Assess your JV risks dispassionately and consider the potential returns on a risk-adjusted basis. This is a team activity, requiring a lawyer with JV experience, as well as finance, engineering or technology, tax and other professionals. I don’t think Walgreens’ general counsel forgot about termination clauses and due diligence. Did Walgreen’s management carefully consider the Theranos opportunity with its team? Or did top people make commitments based on the hype surrounding Theranos and its founder, leaving lawyers and other professionals out of the process until critical deal points were cast in stone?
We don’t know the process Walgreens used, but we can learn from its experience — you can enhance your JV story by carefully evaluating and deciding on risk.
This is part 3 of a series that builds on “7 Keys to International Joint Ventures.” The series will give you tools to help decide whether a joint venture is right for your business project, find the right partner, and negotiate a joint venture agreement that positions your partnership for success.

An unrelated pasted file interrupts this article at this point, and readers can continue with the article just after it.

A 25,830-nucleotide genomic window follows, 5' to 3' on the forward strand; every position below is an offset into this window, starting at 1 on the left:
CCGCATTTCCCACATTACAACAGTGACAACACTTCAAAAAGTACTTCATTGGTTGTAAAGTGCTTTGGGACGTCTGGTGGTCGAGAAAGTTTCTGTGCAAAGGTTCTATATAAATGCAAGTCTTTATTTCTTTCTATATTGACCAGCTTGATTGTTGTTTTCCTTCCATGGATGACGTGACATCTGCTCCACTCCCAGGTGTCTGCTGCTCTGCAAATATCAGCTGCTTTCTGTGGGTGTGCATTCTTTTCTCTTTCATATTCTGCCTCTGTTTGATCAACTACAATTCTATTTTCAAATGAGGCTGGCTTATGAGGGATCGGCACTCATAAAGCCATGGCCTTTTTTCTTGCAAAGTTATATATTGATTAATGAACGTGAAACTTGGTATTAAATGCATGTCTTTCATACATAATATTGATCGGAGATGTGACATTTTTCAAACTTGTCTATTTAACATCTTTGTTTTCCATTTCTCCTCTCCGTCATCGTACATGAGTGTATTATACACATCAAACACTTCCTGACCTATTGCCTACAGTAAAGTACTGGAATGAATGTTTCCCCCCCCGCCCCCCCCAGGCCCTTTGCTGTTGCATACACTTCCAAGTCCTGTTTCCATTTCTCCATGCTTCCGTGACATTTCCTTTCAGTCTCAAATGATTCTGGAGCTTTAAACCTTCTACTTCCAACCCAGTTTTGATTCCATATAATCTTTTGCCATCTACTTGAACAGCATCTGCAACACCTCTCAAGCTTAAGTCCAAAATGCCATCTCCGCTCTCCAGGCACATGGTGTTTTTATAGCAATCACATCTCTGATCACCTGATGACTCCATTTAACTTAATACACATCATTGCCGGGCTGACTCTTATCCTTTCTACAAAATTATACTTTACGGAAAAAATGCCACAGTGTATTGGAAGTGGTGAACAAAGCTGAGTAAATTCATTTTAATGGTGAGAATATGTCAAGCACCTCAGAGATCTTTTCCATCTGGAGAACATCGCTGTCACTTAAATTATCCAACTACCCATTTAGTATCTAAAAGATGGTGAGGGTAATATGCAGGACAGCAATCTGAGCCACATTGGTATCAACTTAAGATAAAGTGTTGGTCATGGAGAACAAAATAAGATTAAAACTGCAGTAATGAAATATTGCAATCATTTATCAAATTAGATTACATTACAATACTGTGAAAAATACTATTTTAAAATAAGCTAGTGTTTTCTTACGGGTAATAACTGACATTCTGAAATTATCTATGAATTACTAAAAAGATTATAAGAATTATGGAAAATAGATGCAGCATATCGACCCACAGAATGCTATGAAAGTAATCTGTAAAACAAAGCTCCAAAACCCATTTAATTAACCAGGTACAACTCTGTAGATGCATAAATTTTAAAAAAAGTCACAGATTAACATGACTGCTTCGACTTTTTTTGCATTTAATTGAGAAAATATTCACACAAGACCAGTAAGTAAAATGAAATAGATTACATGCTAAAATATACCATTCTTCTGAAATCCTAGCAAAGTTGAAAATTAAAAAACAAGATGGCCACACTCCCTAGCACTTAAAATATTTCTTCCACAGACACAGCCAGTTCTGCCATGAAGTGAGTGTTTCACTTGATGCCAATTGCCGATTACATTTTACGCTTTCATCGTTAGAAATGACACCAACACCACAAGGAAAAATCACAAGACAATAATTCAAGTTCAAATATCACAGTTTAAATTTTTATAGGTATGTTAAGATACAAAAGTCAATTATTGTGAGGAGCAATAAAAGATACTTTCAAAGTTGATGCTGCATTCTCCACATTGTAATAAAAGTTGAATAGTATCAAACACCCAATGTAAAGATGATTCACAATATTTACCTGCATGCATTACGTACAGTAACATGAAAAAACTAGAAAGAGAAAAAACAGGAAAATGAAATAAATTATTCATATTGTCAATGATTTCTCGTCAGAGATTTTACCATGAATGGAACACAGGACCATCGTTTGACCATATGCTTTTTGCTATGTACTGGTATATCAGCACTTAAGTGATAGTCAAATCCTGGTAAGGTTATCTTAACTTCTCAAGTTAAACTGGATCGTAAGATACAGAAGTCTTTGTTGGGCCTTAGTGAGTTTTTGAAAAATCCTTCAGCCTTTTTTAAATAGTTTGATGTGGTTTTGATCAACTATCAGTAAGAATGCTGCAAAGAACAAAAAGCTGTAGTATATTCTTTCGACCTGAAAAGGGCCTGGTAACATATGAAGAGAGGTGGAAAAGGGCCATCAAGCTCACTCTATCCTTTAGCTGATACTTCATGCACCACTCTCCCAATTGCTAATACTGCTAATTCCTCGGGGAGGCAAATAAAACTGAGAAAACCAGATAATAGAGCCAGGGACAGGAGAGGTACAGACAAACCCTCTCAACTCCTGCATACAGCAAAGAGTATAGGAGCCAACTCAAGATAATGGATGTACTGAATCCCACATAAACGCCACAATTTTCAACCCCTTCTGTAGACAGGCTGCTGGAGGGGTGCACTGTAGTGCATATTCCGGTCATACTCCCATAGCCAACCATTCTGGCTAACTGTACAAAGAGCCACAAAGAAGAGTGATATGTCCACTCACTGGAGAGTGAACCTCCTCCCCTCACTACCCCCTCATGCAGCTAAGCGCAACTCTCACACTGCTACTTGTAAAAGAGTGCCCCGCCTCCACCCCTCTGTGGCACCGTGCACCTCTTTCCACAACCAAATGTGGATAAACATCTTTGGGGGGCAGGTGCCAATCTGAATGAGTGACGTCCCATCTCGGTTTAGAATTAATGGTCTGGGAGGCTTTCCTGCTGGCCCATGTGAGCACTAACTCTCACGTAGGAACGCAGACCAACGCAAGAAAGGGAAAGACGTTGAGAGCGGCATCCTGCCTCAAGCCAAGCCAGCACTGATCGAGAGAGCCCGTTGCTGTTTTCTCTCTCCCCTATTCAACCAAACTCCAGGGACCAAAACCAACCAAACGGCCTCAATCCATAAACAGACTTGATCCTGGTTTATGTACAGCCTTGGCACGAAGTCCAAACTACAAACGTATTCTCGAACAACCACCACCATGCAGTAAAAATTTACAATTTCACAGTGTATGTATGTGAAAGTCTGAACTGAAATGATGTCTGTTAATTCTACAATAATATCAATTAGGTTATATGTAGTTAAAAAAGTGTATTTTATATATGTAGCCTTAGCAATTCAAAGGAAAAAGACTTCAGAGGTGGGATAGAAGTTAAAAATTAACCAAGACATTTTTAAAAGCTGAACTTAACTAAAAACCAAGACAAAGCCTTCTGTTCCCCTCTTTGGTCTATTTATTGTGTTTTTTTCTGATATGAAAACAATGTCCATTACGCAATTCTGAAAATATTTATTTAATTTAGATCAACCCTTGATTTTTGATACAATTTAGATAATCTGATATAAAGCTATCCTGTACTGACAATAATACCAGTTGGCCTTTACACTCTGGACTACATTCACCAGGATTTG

The relationship between joint venture partners is a unique amalgam of cooperation and competition. Partners commit to a long-term relationship that inherently requires cooperation to achieve success. At the same time, each partner tries to maximize its individual net benefit from the venture, leading to competition.
Cooperation and competition begin as soon as you and a prospective partner start thinking about creating a JV together. Differences in your respective goals, discussed in part 1 and part 2 of this series, will drive competition. So will changes in the JV’s business and in the partners’ situations, which will be covered in part 4.
Balancing the need for cooperation and the reality of competition is your central challenge when building a JV. If you give up too much leverage in early negotiations, it is nearly impossible to recover. When partners are competing, and especially when they disagree, each will refer back to the joint venture agreement in order to use any advantage the contract provides. You need to have enough power to protect yourself over the life of the JV or you will pay a high price at the most critical times. On the other hand, if you drive the partner away in the negotiations, you will never get the deal.